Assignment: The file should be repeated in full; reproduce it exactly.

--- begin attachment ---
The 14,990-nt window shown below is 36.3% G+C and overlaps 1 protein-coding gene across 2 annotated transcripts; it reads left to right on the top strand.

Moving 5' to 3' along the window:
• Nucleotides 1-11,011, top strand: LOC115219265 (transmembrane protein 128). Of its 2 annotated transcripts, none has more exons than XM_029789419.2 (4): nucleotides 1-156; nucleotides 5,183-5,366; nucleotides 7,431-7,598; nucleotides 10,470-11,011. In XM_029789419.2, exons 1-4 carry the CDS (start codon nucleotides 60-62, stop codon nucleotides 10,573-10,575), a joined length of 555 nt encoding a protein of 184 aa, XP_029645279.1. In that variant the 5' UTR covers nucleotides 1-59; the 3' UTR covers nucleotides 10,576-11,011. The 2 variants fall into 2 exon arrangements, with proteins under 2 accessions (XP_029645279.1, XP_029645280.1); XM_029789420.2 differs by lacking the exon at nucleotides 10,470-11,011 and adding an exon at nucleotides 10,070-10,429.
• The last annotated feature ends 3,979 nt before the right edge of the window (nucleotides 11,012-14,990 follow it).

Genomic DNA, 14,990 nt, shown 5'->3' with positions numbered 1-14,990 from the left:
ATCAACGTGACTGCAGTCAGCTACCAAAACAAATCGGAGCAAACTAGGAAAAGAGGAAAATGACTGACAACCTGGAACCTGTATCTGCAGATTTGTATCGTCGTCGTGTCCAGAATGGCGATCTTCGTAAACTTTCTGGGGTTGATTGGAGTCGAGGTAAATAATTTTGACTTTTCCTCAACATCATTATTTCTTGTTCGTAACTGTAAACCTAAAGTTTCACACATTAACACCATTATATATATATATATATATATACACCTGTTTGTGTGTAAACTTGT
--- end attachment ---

The 14,990-nt window shown below is 36.3% G+C and overlaps 1 protein-coding gene across 2 annotated transcripts; it reads left to right on the top strand.

Moving 5' to 3' along the window:
• Nucleotides 1-11,011, top strand: LOC115219265 (transmembrane protein 128). Of its 2 annotated transcripts, none has more exons than XM_029789419.2 (4): nucleotides 1-156; nucleotides 5,183-5,366; nucleotides 7,431-7,598; nucleotides 10,470-11,011. In XM_029789419.2, exons 1-4 carry the CDS (start codon nucleotides 60-62, stop codon nucleotides 10,573-10,575), a joined length of 555 nt encoding a protein of 184 aa, XP_029645279.1. In that variant the 5' UTR covers nucleotides 1-59; the 3' UTR covers nucleotides 10,576-11,011. The 2 variants fall into 2 exon arrangements, with proteins under 2 accessions (XP_029645279.1, XP_029645280.1); XM_029789420.2 differs by lacking the exon at nucleotides 10,470-11,011 and adding an exon at nucleotides 10,070-10,429.
• The last annotated feature ends 3,979 nt before the right edge of the window (nucleotides 11,012-14,990 follow it).

Genomic DNA, 14,990 nt, shown 5'->3' with positions numbered 1-14,990 from the left:
ATCAACGTGACTGCAGTCAGCTACCAAAACAAATCGGAGCAAACTAGGAAAAGAGGAAAATGACTGACAACCTGGAACCTGTATCTGCAGATTTGTATCGTCGTCGTGTCCAGAATGGCGATCTTCGTAAACTTTCTGGGGTTGATTGGAGTCGAGGTAAATAATTTTGACTTTTCCTCAACATCATTATTTCTTGTTCGTAACTGTAAACCTAAAGTTTCACACATTAACACCATTATATATATATATATATATATACACCTGTTTGTGTGTAAACTTGT